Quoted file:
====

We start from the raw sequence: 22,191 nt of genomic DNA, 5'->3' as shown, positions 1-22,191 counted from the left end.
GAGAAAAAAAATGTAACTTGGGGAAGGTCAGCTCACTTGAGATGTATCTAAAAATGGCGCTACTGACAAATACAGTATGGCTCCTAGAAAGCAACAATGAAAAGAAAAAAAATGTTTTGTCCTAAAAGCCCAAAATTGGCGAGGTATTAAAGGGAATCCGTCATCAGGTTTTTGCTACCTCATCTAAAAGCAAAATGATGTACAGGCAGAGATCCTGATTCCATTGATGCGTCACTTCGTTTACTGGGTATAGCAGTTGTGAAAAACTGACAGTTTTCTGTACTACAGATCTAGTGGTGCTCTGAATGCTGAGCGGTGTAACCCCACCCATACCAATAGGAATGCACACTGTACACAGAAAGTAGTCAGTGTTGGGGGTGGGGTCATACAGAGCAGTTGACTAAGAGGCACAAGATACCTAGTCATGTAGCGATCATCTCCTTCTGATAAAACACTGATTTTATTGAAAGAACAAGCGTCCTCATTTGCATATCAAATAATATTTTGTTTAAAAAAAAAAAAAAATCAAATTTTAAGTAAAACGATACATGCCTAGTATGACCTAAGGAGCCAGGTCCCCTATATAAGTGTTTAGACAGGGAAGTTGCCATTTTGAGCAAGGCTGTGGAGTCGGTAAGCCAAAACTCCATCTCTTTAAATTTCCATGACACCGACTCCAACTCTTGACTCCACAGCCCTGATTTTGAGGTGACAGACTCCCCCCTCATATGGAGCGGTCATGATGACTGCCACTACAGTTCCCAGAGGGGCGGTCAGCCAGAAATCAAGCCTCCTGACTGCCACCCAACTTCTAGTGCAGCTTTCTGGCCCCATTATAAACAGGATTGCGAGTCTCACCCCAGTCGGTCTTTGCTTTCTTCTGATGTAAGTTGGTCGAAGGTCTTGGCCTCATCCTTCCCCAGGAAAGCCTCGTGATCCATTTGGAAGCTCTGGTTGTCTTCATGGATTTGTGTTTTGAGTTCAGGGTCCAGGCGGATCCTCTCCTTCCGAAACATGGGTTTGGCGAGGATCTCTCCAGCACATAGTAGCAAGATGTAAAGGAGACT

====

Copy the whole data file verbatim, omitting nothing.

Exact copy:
We start from the raw sequence: 22,191 nt of genomic DNA, 5'->3' as shown, positions 1-22,191 counted from the left end.
GAGAAAAAAAATGTAACTTGGGGAAGGTCAGCTCACTTGAGATGTATCTAAAAATGGCGCTACTGACAAATACAGTATGGCTCCTAGAAAGCAACAATGAAAAGAAAAAAAATGTTTTGTCCTAAAAGCCCAAAATTGGCGAGGTATTAAAGGGAATCCGTCATCAGGTTTTTGCTACCTCATCTAAAAGCAAAATGATGTACAGGCAGAGATCCTGATTCCATTGATGCGTCACTTCGTTTACTGGGTATAGCAGTTGTGAAAAACTGACAGTTTTCTGTACTACAGATCTAGTGGTGCTCTGAATGCTGAGCGGTGTAACCCCACCCATACCAATAGGAATGCACACTGTACACAGAAAGTAGTCAGTGTTGGGGGTGGGGTCATACAGAGCAGTTGACTAAGAGGCACAAGATACCTAGTCATGTAGCGATCATCTCCTTCTGATAAAACACTGATTTTATTGAAAGAACAAGCGTCCTCATTTGCATATCAAATAATATTTTGTTTAAAAAAAAAAAAAAATCAAATTTTAAGTAAAACGATACATGCCTAGTATGACCTAAGGAGCCAGGTCCCCTATATAAGTGTTTAGACAGGGAAGTTGCCATTTTGAGCAAGGCTGTGGAGTCGGTAAGCCAAAACTCCATCTCTTTAAATTTCCATGACACCGACTCCAACTCTTGACTCCACAGCCCTGATTTTGAGGTGACAGACTCCCCCCTCATATGGAGCGGTCATGATGACTGCCACTACAGTTCCCAGAGGGGCGGTCAGCCAGAAATCAAGCCTCCTGACTGCCACCCAACTTCTAGTGCAGCTTTCTGGCCCCATTATAAACAGGATTGCGAGTCTCACCCCAGTCGGTCTTTGCTTTCTTCTGATGTAAGTTGGTCGAAGGTCTTGGCCTCATCCTTCCCCAGGAAAGCCTCGTGATCCATTTGGAAGCTCTGGTTGTCTTCATGGATTTGTGTTTTGAGTTCAGGGTCCAGGCGGATCCTCTCCTTCCGAAACATGGGTTTGGCGAGGATCTCTCCAGCACATAGTAGCAAGATGTAAAGGAGACT